Assessment of Food Business Operator Training on Parasitological Risk Management in Sushi Restaurants: A Local Survey in Florence, Italy

By Armani, Andrea; Cianti, Luca et al. | Journal of Environmental Health, September 2017 | Go to article overview

Assessment of Food Business Operator Training on Parasitological Risk Management in Sushi Restaurants: A Local Survey in Florence, Italy


Armani, Andrea, Cianti, Luca, Pistolesi, Marco, Susini, Francesca, Castigliego, Lorenzo, Guarducci, Marcella, Gianfaldoni, Daniela, Journal of Environmental Health


Introduction

Over the last few decades, typical Japanese dishes made of raw fish, such as sushi and sashimi, have become more common in the diet of the Western world (Bestor, 2000). The reason for this success is mainly the growing interest of Western consumers for both exotic tastes and "lightly preserved" seafood products, perceived as more wholesome and genuine than processed ones (Bucci et al., 2013).

It has been estimated that the number of sushi restaurants outside of Japan ranged from 14,000-18,000 (Matsumoto, 2007). In the U.S., Japanese cuisine began to spread in the 1970s and between 1988-1998, the number of sushi restaurants quadrupled. Currently in the U.S. there are about 5,000 sushi restaurants (Hsin-I Feng, 2012; Japan External Trade Organization, 2013). In the European Union (EU), the first Japanese restaurant opened in Dusseldorf (Germany) in 1973, but the sushi boom began in the late 1990s and the first sushi chain opened in London in 1997 (Japan External Trade Organization, 2013). Then, the exponential growth of Japanese restaurants was mostly determined by the conversion of other ethnic food business activities in sushi bars or restaurants (Farrer, 2015; Latham & Wu, 2013; Matsumoto, 2007). In fact, some Chinese restauranteurs began to realize as early as in the 1990s that switching to Japanese food business activities, or including Japanese delicacies in their menus, would give their enterprises a greater mass appeal and financial boost (Cwiertka, 2001).

The preparation of sushi and sashimi has always required qualified personnel because these products need continuous and constant attention during all stages of preparation and serving. In Hong Kong for example, sushi and sashimi are classified as restricted foods (Food Business Regulation, 2010) and both producers and vendors have to obtain a specific endorsement (Hsin-I Feng, 2012).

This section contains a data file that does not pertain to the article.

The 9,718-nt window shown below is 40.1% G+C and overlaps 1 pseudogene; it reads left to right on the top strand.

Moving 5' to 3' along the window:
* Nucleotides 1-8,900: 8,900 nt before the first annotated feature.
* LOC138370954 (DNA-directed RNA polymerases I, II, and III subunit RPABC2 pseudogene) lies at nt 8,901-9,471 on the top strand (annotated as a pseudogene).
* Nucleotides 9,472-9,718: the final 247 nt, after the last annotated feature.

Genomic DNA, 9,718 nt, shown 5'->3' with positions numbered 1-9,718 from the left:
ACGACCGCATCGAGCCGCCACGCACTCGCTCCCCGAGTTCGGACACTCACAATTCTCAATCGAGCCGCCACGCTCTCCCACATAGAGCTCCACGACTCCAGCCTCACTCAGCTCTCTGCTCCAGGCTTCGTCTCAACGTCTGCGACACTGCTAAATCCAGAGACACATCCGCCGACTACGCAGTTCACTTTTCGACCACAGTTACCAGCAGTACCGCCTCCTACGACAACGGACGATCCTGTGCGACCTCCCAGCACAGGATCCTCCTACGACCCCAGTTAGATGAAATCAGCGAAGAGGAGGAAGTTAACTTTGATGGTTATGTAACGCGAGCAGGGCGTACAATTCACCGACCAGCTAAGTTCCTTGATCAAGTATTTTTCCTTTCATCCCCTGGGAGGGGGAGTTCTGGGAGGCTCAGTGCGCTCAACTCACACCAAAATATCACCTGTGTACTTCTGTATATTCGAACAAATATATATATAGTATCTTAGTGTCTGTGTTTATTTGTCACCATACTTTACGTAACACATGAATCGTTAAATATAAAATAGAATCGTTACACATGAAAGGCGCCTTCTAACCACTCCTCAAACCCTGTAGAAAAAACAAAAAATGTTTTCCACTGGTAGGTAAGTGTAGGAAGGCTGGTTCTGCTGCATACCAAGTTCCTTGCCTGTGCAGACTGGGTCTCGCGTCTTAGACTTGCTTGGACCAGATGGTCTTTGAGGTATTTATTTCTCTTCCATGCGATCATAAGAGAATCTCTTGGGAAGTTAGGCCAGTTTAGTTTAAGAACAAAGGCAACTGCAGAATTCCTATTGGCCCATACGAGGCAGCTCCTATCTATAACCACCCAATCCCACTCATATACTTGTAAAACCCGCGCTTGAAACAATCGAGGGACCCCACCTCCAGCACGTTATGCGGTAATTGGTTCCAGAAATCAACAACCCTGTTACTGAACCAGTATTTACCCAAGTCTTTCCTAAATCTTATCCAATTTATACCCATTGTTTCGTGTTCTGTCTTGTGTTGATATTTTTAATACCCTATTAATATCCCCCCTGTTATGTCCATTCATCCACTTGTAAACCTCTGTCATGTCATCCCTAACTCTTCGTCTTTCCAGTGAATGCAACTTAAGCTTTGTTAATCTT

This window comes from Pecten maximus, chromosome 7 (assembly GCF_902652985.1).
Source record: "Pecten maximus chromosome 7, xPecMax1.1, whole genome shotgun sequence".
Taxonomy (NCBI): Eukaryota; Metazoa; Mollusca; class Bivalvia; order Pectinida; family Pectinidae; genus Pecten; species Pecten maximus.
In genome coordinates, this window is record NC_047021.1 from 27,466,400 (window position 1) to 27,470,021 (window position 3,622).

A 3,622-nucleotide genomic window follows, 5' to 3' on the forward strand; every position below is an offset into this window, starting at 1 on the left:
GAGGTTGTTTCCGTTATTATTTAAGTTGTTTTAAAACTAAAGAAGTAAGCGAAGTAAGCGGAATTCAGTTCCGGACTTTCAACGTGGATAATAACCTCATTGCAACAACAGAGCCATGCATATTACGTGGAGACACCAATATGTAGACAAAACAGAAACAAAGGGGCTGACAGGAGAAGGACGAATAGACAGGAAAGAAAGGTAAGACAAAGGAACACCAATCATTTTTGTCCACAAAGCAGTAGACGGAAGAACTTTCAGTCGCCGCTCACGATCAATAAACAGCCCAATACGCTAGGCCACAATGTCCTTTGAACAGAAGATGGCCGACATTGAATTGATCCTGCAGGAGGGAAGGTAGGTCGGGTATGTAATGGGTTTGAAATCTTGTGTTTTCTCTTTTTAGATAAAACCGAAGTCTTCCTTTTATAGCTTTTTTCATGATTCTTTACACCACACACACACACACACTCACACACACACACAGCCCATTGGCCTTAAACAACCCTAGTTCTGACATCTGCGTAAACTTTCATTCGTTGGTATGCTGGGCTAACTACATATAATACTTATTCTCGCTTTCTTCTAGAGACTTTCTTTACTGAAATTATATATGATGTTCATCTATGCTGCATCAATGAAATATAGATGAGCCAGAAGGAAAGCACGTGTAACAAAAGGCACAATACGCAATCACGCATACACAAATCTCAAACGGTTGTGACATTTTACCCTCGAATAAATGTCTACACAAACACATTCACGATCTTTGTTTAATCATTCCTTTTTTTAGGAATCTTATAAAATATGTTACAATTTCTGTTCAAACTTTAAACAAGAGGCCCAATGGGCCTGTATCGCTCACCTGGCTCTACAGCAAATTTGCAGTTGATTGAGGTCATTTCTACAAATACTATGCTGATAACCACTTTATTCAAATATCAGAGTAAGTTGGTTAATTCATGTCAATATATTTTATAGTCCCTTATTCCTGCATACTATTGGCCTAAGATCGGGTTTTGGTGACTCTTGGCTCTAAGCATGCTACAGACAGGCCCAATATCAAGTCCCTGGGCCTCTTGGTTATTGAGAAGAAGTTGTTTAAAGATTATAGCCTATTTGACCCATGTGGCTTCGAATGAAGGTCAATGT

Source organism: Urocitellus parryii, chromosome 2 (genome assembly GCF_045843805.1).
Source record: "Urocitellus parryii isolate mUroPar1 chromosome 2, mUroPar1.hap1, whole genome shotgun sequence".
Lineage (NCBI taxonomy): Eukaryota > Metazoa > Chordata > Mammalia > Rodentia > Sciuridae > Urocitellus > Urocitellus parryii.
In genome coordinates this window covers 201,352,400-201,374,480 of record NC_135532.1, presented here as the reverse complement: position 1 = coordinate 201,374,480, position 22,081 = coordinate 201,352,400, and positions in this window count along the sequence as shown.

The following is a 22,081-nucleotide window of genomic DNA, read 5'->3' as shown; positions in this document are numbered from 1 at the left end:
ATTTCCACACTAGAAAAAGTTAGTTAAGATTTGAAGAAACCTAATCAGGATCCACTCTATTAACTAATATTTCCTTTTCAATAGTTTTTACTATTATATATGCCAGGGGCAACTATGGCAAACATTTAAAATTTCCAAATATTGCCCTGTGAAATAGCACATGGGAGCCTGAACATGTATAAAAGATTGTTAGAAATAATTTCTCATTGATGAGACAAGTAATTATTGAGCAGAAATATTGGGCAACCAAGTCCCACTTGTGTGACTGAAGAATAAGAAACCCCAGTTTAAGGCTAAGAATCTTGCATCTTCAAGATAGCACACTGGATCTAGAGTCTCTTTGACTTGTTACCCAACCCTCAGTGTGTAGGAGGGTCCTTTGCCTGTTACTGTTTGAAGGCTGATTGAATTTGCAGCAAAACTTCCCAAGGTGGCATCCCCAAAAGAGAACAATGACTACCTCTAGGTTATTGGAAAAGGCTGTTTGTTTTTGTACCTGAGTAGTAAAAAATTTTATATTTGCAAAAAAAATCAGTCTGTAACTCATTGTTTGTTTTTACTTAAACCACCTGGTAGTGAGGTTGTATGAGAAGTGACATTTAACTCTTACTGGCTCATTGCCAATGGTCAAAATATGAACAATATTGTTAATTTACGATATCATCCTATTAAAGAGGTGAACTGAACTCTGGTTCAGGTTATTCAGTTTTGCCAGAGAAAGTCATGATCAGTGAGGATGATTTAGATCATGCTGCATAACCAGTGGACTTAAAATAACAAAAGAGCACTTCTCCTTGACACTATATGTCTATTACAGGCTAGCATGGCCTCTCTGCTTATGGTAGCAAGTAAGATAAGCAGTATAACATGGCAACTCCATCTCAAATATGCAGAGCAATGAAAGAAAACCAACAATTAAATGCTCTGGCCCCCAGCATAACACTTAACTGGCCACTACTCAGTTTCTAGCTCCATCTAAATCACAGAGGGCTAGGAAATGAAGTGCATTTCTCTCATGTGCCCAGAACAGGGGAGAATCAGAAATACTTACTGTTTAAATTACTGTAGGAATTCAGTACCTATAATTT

Beyond the microbiological and chemical issues (Atanassova, Reich, & Klein, 2008; Food and Environmental Hygiene Department of Hong Kong, 2000; Hsin-I Feng, 2012), one of the main risks associated with the consumption of raw fish is the presence of infective parasites such as tapeworms (cestodes), flukes (trematodes), and roundworms (nematodes) (Hsin-I Feng, 2012). Although fish-borne zoonotic trematodes are estimated to infect >18 million persons, those at risk equal more than half a billion worldwide; trematodes are a major public health problem in particular in Southeast Asia, where they are found in mainly freshwater and brackish water fish species (Chai, Murrell, & Lymbery, 2005; World Health Organization, 1995).

In Italy, all the confirmed cases of opisthorchiasis were associated with the consumption of raw fillets of tench (Tinca tinca) (Pozio, Armignacco, Ferri, & Gomez Morales, 2013). In regard to cestodes, the most important fishborne zoonosis is diphyllobothriasis, an intestinal infection caused by the fish tapeworm Diphyllobothrium spp. (Chai et al., 2005). Infective larvae (plerocercoid) of Diphyllobothrium latum, the species most often associated with human infections, reside in the muscles of trout, salmon, pike, and sea bass (Nawa, Hatz, & Blum, 2005). Additionally, D. nihonkaiense, the Asian species, has been identified in Japanese patients who had eaten wild salmon sashimi (Ando et al., 2001); it has also been involved in human cases in Switzerland and in France related to consumption of raw Pacific Chum salmon (Oncorhynchus keta) (Wicht, de Marval, & Peduzzi, 2007). Freshwater fish species, however, are not commonly used for the preparation of sushi and sashimi in Europe (Armani et al., 2017).

Roundworms, such as Anisakidae, represent a very high risk for sushi consumers as they are widely distributed in marine aquatic environments and their very small infectious larvae are difficult to visually detect in muscle (Hsin-I Feng, 2012). In humans, Anisakidae are responsible for a zoonotic disease called anisakidosis (Kassai et al. …

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